Ectopic renal pain was defined as the first clinical presentation with renal pain in a distant anatomical location without involvement of its original site or a renal pain that is caused by an unusual etiology making it the first clinical presentation of this etiology without being expected in the natural history of etiology. The events were categorized according to the relation of the sites of primary pathology and first pain presentation to the upper urinary tract. First group included only patients who had isolated distant-site renal pain without original site pain at first presentation. Second group included patients who had non-urological pathology which was presented for the first time with renal pain. This categorization was proposed to differentiate the urological and the non-urological origin of the pathology and the cause of the unusual presentation. Each case was studied for the relevant demographic variables, anatomical side of pain start, duration of pain, primary disease, diagnostic methods, and management approach.

Cases of referred pain with original site involvement at first presentation were excluded. Also, cases of ectopic kidneys which are presented by unusual pain such as lower abdominal pain were excluded from the study, because their etiology could be explained accordingly. Moreover, cases of misdiagnoses of appendicitis or biliary colic as renal colic were excluded, because the cause is a failure of diagnosis rather than a symptom aberrance.


The rate of attendance to our outpatient clinic was about 100 cases per day giving more than 360,000 patients in 15 years. Loin or renal pain was the cardinal presentation in more than 135,000. Among the latter number, only 24 cases (0.018%) had isolated unusual renal pain that fulfilled the definition of ectopic renal pain as a first clinical presentation. Age range was 7-61 years with an average of 31.6±13.3 years. They were 15 males and 9 females including 2 children only.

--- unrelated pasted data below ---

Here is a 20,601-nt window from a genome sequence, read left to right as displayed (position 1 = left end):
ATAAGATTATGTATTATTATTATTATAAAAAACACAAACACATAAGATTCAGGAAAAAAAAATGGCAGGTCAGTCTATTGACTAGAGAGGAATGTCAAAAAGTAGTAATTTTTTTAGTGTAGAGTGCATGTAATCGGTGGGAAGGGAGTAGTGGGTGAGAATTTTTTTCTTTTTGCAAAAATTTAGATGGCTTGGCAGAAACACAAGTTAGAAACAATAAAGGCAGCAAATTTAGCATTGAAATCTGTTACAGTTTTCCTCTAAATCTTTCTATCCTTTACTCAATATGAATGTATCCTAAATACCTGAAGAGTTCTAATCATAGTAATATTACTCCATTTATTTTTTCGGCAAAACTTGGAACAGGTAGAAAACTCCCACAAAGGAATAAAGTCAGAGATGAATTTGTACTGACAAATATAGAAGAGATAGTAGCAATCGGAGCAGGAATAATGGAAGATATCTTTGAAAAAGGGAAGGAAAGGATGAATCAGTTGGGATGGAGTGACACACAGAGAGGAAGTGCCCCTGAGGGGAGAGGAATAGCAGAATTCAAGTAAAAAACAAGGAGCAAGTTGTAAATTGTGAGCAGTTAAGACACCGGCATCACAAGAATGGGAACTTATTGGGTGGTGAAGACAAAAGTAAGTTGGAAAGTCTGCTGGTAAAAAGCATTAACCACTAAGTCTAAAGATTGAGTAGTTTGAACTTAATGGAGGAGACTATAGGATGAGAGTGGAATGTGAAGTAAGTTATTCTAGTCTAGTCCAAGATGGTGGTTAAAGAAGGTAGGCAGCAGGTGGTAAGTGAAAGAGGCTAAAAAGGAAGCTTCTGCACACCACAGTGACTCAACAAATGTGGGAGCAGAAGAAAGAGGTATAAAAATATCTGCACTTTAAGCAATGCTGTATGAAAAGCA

According to the original pathology and the site of first pain presentation in relation to the urinary system, 2 groups of patients could be differentiated. The first group Table 1 included 15 cases (62.5%) of isolated distant-site renal pain manifestation. They included isolated forms of contralateral renal pain in 3 cases (12.5%), epigastric cramps in 3 cases (12.5%), low-back pain in 4 cases (16.7%), and contralateral testicular pain in 5 cases (20.8%). The second group Table 2 included renal pain due to unusual extra-urological causes in 9 cases (37.5%). They included cases of refractory acute ischemic renal pain as the first presentation of pathologies in extra-urologic systems in 5 cases (20.8%) and referred biliary pain in 4 cases (16.7%).

All cases were diagnosed after multiple medical consultations of different medical specialties. In the most of cases, multiple laboratory and/or imaging examinations were indicated to settle the final diagnosis and treatment (Table 1 & 2). Only two cases had their consultations and diagnosis during single hospital admission.

Table 1:Demographic and clinical features of cases of primary ectopic renal pain (the first group).

Abbreviations: ESWL: Extracorporeal Shock Wave Lithotripsy; GIT endos: Gastrointestinal Tract Endoscopy; IVU: Intravenous Urography; URS: Ureteroscopy

Table 2:Demographic and clinical features of cases of secondary ectopic renal pain (the second group).

Abbreviations: ECT: Enhanced Computed Tomography: ERCP: Endoscopic Retrograde Cholangiopancreatography; KUB: Kidney-Ureter-Bladder; X-Ray Radiograph; NEMSCT: Non-Enhanced Multi-Slice Computed Tomography; PUJO: Pelvi-Ureteral Junction Obstruction; SLE: Systemic Lupus Erythematosus.


The upper urinary tract is composed of the kidneys and ureters which have complex retroperitoneal anatomy and physiological mechanisms including the reno-ureteral peristalses and visceral sensations [3,6,11]. In the context of the current results, it may be crucial to carefully address a few issues at the start of discussion to avoid any potential confusion with similar notions in the natural history of renal pain which may evolve while this discussion is progressing. The classic pain reference is associated with the typical renal pain in the ipsilateral loin and it is an expected presentation [12]. Renal infarction could be an event in the natural history of the potentially thromboembolic diseases and result in severe renal pain. However, its diagnosis could be overlooked due to rarity of this condition [13]. Also, it is unusual for renal pain to present as the first symptom in such cases [14]. Discussion of the underlying anatomical and pathophysiological aspects, clinical forms, effects on diagnosis and management of these cases are essential to differentiate these notions.